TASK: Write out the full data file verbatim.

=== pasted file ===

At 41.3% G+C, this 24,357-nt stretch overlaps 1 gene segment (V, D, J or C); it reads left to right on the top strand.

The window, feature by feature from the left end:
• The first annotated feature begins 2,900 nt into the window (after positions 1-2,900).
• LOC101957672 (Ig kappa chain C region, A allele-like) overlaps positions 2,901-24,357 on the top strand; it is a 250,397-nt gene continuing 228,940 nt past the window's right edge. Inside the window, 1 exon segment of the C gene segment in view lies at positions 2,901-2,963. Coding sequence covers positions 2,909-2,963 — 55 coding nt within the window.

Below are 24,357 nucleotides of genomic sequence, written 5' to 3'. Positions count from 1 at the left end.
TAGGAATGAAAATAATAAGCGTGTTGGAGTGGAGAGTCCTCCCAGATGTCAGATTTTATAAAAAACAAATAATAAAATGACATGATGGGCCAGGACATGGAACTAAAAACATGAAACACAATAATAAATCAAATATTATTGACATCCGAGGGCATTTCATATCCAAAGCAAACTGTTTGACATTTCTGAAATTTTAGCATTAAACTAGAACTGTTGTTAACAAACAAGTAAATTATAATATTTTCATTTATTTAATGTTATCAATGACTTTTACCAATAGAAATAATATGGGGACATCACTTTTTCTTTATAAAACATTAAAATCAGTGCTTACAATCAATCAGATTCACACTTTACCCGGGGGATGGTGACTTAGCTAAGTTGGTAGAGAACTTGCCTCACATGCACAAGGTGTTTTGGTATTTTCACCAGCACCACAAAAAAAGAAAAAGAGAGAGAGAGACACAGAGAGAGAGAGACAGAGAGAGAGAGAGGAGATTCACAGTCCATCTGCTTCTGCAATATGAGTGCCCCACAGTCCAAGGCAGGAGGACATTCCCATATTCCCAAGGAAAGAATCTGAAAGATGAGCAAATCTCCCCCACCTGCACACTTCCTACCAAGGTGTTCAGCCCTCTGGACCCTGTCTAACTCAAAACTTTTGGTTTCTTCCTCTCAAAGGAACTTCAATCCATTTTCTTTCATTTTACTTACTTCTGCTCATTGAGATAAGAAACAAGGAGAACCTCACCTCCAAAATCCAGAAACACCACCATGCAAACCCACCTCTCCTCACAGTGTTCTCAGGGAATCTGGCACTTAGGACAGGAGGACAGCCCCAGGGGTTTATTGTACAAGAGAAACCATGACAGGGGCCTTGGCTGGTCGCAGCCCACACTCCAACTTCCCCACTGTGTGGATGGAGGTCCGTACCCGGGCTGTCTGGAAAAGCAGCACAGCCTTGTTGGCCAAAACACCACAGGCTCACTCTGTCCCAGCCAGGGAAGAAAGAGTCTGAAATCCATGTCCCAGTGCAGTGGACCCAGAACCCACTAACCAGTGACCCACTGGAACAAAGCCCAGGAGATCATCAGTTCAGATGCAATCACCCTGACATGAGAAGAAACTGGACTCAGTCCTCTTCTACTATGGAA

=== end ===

At 41.3% G+C, this 24,357-nt stretch overlaps 1 gene segment (V, D, J or C); it reads left to right on the top strand.

The window, feature by feature from the left end:
• The first annotated feature begins 2,900 nt into the window (after positions 1-2,900).
• LOC101957672 (Ig kappa chain C region, A allele-like) overlaps positions 2,901-24,357 on the top strand; it is a 250,397-nt gene continuing 228,940 nt past the window's right edge. Inside the window, 1 exon segment of the C gene segment in view lies at positions 2,901-2,963. Coding sequence covers positions 2,909-2,963 — 55 coding nt within the window.

Below are 24,357 nucleotides of genomic sequence, written 5' to 3'. Positions count from 1 at the left end.
TAGGAATGAAAATAATAAGCGTGTTGGAGTGGAGAGTCCTCCCAGATGTCAGATTTTATAAAAAACAAATAATAAAATGACATGATGGGCCAGGACATGGAACTAAAAACATGAAACACAATAATAAATCAAATATTATTGACATCCGAGGGCATTTCATATCCAAAGCAAACTGTTTGACATTTCTGAAATTTTAGCATTAAACTAGAACTGTTGTTAACAAACAAGTAAATTATAATATTTTCATTTATTTAATGTTATCAATGACTTTTACCAATAGAAATAATATGGGGACATCACTTTTTCTTTATAAAACATTAAAATCAGTGCTTACAATCAATCAGATTCACACTTTACCCGGGGGATGGTGACTTAGCTAAGTTGGTAGAGAACTTGCCTCACATGCACAAGGTGTTTTGGTATTTTCACCAGCACCACAAAAAAAGAAAAAGAGAGAGAGAGACACAGAGAGAGAGAGACAGAGAGAGAGAGAGGAGATTCACAGTCCATCTGCTTCTGCAATATGAGTGCCCCACAGTCCAAGGCAGGAGGACATTCCCATATTCCCAAGGAAAGAATCTGAAAGATGAGCAAATCTCCCCCACCTGCACACTTCCTACCAAGGTGTTCAGCCCTCTGGACCCTGTCTAACTCAAAACTTTTGGTTTCTTCCTCTCAAAGGAACTTCAATCCATTTTCTTTCATTTTACTTACTTCTGCTCATTGAGATAAGAAACAAGGAGAACCTCACCTCCAAAATCCAGAAACACCACCATGCAAACCCACCTCTCCTCACAGTGTTCTCAGGGAATCTGGCACTTAGGACAGGAGGACAGCCCCAGGGGTTTATTGTACAAGAGAAACCATGACAGGGGCCTTGGCTGGTCGCAGCCCACACTCCAACTTCCCCACTGTGTGGATGGAGGTCCGTACCCGGGCTGTCTGGAAAAGCAGCACAGCCTTGTTGGCCAAAACACCACAGGCTCACTCTGTCCCAGCCAGGGAAGAAAGAGTCTGAAATCCATGTCCCAGTGCAGTGGACCCAGAACCCACTAACCAGTGACCCACTGGAACAAAGCCCAGGAGATCATCAGTTCAGATGCAATCACCCTGACATGAGAAGAAACTGGACTCAGTCCTCTTCTACTATGGAA